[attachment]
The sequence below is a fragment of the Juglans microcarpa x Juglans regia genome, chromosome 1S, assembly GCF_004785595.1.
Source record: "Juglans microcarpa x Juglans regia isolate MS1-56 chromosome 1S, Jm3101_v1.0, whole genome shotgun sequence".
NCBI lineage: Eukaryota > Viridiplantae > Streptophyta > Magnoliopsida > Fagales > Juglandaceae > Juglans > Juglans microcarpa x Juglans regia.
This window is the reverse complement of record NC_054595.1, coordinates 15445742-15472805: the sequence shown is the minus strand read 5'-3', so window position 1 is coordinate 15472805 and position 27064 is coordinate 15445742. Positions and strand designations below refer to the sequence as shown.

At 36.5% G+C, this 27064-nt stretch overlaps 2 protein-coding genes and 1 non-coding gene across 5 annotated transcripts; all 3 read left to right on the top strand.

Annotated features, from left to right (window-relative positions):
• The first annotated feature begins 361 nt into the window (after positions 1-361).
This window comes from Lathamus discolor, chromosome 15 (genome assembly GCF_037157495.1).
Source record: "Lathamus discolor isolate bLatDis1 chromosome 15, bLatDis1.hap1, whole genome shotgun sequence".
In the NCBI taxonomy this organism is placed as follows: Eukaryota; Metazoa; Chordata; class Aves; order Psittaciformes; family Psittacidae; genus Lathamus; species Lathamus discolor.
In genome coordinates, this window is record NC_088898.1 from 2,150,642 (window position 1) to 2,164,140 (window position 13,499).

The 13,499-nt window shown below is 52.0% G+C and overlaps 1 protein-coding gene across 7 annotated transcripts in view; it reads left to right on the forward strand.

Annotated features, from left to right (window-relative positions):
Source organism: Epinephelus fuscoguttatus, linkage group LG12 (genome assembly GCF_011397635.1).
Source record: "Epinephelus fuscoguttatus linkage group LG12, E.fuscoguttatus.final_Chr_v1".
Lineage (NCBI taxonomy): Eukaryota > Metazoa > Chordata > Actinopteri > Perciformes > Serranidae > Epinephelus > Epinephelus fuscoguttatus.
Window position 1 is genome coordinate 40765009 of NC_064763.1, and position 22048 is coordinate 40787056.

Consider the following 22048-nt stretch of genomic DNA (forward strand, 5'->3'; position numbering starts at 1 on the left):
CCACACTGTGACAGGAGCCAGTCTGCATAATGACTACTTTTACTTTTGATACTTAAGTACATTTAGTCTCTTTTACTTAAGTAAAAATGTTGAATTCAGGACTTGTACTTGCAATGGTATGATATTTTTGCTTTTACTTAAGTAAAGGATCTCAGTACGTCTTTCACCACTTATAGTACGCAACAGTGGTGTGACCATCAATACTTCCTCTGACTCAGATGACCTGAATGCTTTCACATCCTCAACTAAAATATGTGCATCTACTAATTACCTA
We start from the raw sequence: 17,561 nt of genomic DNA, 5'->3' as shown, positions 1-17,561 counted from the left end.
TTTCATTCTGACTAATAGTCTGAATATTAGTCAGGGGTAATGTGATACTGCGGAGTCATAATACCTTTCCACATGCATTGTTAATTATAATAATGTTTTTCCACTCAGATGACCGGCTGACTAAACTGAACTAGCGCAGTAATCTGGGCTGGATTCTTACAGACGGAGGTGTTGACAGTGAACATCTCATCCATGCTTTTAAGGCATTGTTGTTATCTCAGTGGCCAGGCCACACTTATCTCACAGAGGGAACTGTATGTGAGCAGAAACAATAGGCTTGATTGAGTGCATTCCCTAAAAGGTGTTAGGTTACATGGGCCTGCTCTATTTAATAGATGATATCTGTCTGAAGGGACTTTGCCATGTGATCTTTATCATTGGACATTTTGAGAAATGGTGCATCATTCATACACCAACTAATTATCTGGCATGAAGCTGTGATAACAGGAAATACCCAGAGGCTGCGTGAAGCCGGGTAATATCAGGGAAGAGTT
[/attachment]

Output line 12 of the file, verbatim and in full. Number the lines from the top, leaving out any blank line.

The 13,499-nt window shown below is 52.0% G+C and overlaps 1 protein-coding gene across 7 annotated transcripts in view; it reads left to right on the forward strand.